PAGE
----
In the same way that every country/alt. rock female singer these days has to be ‘the new Courtney Barnett’, new indie garage bands fronted by women are bound to be ‘the new Honeyblood’. So it is with Sløtface. And after the rather disappointing second Honeyblood album, these kids from Norway are desperately needed to fill that gap. (The new Honeyblood probably wasn’t that bad, but there’s bad blood between us. I tried to get them for an interview since they are coming to Oxford next weekend, and their press agent managed to bargain an e-mail Q&A instead because it would be better for promotion, which is dull, and then after weeks I got sent back completely bland, uninformative two-sentence answers, which was even duller, so I’ve got something against them now. Just say you don’t have time for an interview if, well, you don’t have time. Don’t waste my time.)
Staying positive though, Sløtface are great fun, whoever they sound like. The band’s from Stavanger, a city I know of because one of my best friends and fellow physics students also lives there. Like a good Norwegian, he is a polite boy, and so are the boys and girls from Sløtface. When I saw them play in London at Halloween – sporting bizarre black wigs temporarily hiding their Scandinavion blondness – they desperately tried to be rock ‘n’ roll, but unconvincingly so. They’re just too cute. In one ‘incident’, the guitar players walked through the small crowd of the Lock Tavern and for a moment it seemed like it was gonna be rowdy, but after taking the stage again he asked with concern whether he spilled someone’s drink, apologised and even offered his own drink to the person in question. During the same gig, the guy on bass decides to throw some Halloween candy into the crowd – eat that! eyeballs! – but hesitates because a) he’s unsure whose candy it is and b) he wants to wait until the moment they start the next song because that would be cool. These issues are shared with the rest of the crew and the crowd, at which point the spontaneity is gone. But he actually does throw us the candy, after which the lead singer reprimands him, telling us to eat the sweets off the floor because “otherwise it’s wasteful”!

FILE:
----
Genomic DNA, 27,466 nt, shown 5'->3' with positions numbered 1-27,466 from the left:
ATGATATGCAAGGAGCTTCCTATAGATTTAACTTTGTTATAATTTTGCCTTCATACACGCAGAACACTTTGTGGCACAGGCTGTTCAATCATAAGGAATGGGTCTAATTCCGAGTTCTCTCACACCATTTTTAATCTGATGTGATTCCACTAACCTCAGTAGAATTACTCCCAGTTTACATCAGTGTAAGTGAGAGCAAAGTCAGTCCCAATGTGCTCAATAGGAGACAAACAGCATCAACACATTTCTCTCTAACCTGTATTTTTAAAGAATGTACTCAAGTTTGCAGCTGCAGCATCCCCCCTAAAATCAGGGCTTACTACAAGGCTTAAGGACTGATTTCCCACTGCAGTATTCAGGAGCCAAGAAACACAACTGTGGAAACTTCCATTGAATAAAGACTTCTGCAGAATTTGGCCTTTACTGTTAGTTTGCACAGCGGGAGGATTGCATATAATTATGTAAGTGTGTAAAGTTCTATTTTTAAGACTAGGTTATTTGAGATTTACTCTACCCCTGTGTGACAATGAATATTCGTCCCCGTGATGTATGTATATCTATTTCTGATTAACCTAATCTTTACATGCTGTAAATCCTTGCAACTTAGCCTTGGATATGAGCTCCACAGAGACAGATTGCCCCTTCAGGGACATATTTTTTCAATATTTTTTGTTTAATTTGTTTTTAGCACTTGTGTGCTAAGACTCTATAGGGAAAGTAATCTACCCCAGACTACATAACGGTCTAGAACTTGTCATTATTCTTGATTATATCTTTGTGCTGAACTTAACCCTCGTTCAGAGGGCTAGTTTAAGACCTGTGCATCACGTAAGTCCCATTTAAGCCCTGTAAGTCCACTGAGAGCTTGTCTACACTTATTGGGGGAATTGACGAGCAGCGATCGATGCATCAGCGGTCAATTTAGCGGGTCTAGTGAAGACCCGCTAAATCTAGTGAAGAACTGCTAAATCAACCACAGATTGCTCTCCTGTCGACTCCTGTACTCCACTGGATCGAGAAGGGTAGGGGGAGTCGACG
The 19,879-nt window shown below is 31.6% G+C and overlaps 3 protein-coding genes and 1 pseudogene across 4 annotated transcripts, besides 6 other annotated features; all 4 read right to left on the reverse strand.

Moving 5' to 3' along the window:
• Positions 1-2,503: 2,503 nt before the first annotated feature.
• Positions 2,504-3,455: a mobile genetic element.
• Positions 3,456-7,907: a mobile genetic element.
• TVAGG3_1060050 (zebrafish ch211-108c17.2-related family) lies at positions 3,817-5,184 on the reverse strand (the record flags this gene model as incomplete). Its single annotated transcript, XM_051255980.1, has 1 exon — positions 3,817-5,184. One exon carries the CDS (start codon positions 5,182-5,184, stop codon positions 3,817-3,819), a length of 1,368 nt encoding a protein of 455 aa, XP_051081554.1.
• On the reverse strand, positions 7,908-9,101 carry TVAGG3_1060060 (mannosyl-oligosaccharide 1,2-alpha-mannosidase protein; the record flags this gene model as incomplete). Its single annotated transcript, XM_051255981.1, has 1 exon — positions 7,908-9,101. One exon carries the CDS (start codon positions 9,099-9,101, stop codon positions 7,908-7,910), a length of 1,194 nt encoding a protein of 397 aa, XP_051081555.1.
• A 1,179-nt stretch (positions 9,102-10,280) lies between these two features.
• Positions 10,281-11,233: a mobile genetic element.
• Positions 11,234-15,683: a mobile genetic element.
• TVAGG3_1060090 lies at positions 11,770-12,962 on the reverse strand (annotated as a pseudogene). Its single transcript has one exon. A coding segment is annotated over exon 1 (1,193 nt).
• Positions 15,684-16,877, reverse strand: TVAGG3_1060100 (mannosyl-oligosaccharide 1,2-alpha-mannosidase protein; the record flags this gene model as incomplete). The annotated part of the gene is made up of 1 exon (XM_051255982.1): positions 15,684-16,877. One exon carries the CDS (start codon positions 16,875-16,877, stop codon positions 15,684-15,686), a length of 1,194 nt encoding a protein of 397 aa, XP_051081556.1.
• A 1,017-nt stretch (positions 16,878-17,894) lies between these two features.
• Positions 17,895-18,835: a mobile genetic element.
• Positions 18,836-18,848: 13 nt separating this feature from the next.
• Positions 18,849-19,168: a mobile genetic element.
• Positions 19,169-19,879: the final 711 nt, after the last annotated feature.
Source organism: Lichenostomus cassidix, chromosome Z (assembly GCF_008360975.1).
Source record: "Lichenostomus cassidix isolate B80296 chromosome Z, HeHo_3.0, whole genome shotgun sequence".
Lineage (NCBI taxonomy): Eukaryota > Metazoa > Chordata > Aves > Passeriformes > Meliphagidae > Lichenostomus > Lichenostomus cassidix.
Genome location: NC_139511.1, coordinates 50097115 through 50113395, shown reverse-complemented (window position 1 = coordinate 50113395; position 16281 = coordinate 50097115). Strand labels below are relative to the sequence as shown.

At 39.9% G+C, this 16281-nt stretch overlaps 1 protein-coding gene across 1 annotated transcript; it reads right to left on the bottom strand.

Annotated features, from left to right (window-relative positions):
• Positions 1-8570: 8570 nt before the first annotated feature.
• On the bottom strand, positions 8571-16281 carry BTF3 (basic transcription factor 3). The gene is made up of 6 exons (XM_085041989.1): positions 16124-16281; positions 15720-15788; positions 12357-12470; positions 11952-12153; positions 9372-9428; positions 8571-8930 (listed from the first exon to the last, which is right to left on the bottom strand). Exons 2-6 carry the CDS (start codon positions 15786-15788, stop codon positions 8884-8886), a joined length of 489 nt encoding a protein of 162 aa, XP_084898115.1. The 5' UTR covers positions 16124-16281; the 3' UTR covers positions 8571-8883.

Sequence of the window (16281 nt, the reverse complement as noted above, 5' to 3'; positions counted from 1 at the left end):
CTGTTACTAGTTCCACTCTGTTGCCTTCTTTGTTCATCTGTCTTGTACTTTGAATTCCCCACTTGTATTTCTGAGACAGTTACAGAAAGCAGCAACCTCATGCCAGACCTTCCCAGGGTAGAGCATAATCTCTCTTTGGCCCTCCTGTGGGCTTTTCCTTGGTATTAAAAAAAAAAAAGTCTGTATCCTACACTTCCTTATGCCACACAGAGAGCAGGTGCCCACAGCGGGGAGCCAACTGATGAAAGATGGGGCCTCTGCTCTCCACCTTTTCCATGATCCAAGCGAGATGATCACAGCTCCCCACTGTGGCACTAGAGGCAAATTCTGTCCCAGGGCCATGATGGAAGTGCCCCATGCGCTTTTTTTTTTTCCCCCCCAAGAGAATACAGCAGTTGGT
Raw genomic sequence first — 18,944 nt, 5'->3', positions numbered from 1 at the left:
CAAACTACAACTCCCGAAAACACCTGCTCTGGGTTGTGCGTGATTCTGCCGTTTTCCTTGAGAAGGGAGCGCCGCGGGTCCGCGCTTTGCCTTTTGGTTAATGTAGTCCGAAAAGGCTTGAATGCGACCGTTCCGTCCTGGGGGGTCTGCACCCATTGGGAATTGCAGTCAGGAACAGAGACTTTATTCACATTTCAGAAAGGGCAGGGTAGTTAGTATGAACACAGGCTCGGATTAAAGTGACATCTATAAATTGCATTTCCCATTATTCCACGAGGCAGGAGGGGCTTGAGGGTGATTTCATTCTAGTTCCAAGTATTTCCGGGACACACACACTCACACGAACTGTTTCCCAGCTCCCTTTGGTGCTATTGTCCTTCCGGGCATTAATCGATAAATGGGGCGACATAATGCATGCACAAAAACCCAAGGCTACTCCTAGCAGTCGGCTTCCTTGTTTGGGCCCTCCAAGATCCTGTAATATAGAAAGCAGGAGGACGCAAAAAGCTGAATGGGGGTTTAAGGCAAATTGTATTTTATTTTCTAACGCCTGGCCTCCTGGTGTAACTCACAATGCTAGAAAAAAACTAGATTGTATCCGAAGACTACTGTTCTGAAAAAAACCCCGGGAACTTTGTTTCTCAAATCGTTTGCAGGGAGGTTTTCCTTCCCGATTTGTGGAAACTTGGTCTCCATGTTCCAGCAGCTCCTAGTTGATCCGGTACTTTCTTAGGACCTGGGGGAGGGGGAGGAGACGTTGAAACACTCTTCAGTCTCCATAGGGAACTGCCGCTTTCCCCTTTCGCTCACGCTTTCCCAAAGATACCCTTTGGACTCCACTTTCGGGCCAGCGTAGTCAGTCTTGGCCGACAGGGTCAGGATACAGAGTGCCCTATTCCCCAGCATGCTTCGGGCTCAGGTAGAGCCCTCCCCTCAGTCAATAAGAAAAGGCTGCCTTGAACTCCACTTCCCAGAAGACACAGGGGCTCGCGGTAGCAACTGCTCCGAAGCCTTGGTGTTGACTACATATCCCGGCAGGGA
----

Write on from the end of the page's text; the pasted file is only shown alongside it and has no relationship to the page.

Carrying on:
Despite lacking the rock ‘n’ roll attitude – for the better, by the way; kindness and care is much better – there are some mean songs on Empire Records. The best among them is ‘Take Me Dancing’, so infectious that indeed you can’t refuse the urge to dance. The way Haley Shea almost begs to just have some fun (“Pleeeaaase, take me out dancing this Saturday night!”) shows the power of her scraping voice. It’s also a plea for simplicity and entertainment, and again this reveals how not punk Sløtface are, because for the likes of NOTS and Sleater-Kinney, ‘entertainment’ is a dirty word. Though of course, this is resistance in its own right: a refusal to see politics as boring, a denial of the (wrong) idea that feminism is restrictive.
The other tracks on the EP pale a bit in comparison, although spiky ‘Bright Lights’ and especially the enthusiastic title track ‘Empire Records’ aren’t bad either. Only ‘Fever Art’, the ballad at the end, doesn’t sound altogether convincing. Perhaps the band should stick with loud, despite their Norwegian reservedness. From those up-tempo tracks blending indie-garage with light-heartedness and fun (while still maintaining a subtle political undertone) I certainly want to hear more. The new Honeyblood? Maybe soon they’ll be even better than that!
-- Caspar Jacobs, November 22, 2016